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A lawyerly approach to ending Charlotte’s airport struggle

From James Preston, retired Charlotte attorney:

Didn’t it make you relieved and proud to wake up and read in the Observer on July 24 that two legislative bodies in North Carolina had actually agreed to a compromise solution to the dispute regarding Charlotte Douglas Airport? We were showing the world that North Carolina legislative bodies could address a sticky issue in the interest of the people, putting aside political gamesmanship and agreeing in essence to a negotiation where each side gets most of what it wants; and the airport is actually better than if either side had “won.”

Alas, the brilliant compromise would not hold. Politicians of both sides tore it apart in a fit of raw power that threatens to tear apart the prize like a toy caught between angry children.

I lawyered in Charlotte for 50 years, so I naturally credited the display of reason exhibited initially to an instance of our legal system operating at its best. I know what the lawyers’ jobs are when their clients are involved in litigation and the courts look like the last resort. Poetically the lawyer’s job is either to bring order out of chaos or chaos out of order. Clearly in the case of the venerable airport the former dictum applies.

We should all, now, let the lawyers do their jobs and present to their clients a workable solution – yes, a compromise. Each side is represented by able and experienced counsel who know their desired conclusion and how to achieve it. The litigants need it; the judge expects it; the people demand it.

At bottom, as lawyers say, there seem to be two legitimate issues in the dispute. One is the retention of Aviation Director Jerry Orr’s services for a reasonable period. The other is to provide some representation in airport governance to citizens of areas around Charlotte.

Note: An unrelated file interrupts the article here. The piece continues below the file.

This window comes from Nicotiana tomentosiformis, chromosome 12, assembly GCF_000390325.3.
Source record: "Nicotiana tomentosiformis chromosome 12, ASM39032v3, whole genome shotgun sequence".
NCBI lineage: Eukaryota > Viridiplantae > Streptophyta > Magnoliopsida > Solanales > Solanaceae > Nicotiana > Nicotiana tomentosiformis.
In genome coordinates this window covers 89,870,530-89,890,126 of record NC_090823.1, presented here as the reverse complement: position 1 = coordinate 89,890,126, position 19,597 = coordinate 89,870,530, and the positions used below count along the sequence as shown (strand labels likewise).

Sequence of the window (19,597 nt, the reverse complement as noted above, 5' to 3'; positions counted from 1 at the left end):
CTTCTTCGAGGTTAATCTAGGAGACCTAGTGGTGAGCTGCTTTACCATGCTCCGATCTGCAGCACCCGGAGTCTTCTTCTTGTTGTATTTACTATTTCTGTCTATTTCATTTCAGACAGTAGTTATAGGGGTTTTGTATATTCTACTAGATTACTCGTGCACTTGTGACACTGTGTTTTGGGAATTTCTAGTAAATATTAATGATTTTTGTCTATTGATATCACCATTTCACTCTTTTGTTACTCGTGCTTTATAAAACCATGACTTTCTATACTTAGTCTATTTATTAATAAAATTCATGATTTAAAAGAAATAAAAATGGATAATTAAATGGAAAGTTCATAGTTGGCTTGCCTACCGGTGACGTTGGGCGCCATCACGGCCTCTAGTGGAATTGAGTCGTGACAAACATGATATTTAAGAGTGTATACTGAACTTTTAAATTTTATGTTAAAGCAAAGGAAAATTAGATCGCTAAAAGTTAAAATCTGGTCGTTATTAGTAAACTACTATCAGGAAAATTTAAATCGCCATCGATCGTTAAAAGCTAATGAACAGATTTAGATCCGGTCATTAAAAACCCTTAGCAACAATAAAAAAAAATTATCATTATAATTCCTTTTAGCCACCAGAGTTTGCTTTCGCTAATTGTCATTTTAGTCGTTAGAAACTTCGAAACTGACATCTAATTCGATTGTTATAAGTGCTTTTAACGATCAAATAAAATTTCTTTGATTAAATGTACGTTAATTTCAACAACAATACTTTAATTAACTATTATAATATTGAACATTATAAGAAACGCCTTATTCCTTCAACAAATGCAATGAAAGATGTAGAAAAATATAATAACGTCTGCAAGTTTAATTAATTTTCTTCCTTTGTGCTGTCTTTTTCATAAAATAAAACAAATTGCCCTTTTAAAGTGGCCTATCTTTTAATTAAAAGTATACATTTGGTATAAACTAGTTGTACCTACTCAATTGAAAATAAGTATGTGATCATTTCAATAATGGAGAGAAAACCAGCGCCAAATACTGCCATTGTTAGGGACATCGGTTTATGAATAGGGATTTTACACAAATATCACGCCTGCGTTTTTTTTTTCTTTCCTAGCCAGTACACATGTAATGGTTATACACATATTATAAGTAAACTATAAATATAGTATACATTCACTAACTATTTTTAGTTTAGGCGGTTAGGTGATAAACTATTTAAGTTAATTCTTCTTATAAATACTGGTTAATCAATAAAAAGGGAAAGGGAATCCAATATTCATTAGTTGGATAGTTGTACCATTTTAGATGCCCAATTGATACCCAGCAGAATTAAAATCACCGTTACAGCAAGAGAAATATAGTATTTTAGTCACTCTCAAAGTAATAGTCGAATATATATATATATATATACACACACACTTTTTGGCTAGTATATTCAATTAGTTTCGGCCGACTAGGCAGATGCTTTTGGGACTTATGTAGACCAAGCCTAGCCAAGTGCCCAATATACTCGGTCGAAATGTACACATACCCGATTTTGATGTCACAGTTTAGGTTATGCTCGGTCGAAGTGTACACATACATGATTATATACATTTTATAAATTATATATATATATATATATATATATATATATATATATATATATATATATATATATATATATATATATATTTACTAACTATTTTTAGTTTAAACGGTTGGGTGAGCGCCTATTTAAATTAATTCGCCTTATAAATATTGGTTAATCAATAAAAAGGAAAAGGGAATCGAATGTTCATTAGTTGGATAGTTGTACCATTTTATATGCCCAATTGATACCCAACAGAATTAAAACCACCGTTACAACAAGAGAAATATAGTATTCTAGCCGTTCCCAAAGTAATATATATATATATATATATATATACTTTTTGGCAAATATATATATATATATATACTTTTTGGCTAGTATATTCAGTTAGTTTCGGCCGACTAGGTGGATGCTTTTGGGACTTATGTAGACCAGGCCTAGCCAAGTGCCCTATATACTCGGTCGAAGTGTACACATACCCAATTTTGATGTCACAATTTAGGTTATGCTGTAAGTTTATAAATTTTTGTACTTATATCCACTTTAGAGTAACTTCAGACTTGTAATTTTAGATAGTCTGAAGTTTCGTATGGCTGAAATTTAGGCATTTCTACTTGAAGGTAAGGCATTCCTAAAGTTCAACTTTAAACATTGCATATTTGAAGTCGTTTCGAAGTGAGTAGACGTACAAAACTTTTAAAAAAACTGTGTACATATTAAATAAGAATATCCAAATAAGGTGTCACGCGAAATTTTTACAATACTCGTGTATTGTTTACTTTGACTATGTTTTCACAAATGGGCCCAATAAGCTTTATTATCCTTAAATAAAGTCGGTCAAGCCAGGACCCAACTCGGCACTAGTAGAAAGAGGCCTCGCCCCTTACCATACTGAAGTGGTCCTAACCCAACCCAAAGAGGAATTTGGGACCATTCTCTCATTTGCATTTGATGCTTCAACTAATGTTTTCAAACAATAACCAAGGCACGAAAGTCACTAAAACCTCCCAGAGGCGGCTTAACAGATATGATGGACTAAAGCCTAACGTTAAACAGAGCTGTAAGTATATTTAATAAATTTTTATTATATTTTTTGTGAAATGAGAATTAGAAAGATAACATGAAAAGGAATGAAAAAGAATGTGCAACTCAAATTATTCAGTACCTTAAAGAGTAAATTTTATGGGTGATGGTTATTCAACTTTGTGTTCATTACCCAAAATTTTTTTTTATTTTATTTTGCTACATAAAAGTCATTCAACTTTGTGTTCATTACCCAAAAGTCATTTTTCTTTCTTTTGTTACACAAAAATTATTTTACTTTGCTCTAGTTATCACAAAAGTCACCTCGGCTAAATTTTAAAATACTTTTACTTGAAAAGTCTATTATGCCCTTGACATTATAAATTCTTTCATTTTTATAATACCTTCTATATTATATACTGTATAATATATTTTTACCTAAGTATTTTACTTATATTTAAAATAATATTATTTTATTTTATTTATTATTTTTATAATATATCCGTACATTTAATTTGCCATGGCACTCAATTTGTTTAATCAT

The lawyers will explore an updated employment contract for Mr. Orr. The term might be for three years, until he is 75, during which time Mr. Orr will be expected to be the CEO of the airport; and, as such, will be expected to identify and train and gradually trust and empower his successor or successor team. His employer and he might extend the term, but he must act like a CEO nevertheless – prepare his company for his absence (by retirement, sickness, death, etc.).

The lawyers will simultaneously counsel broadening the geographic reach of governance of the airport. One approach would be for the city to continue to own and be responsible for the airport and its finances and for the airport advisory council to be reconstituted. For example, they might consider a council of seven – three appointed by the city council; three appointed on a rotating basis from and by Cabarrus, Union, Gaston, Iredell and Lincoln; and the chair appointed by the city. The lawyers can figure out cross-checks and balances. This might require new legislation; but…Hey!

There will, obviously, be other considerations; but I cannot think of any that a lawyer can’t work through. But one: Politics. We can fashion a win-win-win situation only without politics. The parties must enter upon a compromise negotiation with a spirit aimed at avoiding an Armageddon which threatens to harm one of North Carolina’s greatest assets. They must understand, however, that no one “wins” in litigation and that in a successful negotiation (a “good” settlement) no one gets all one wants.

So let’s do it. Allow the legal system to work as it should, with mutual respect for the law and each other. I guarantee an acceptable conclusion without the rancor now scorching the earth between Charlotte and Raleigh. Then, we can get on with having the best airport in the best city in the best state in the world.

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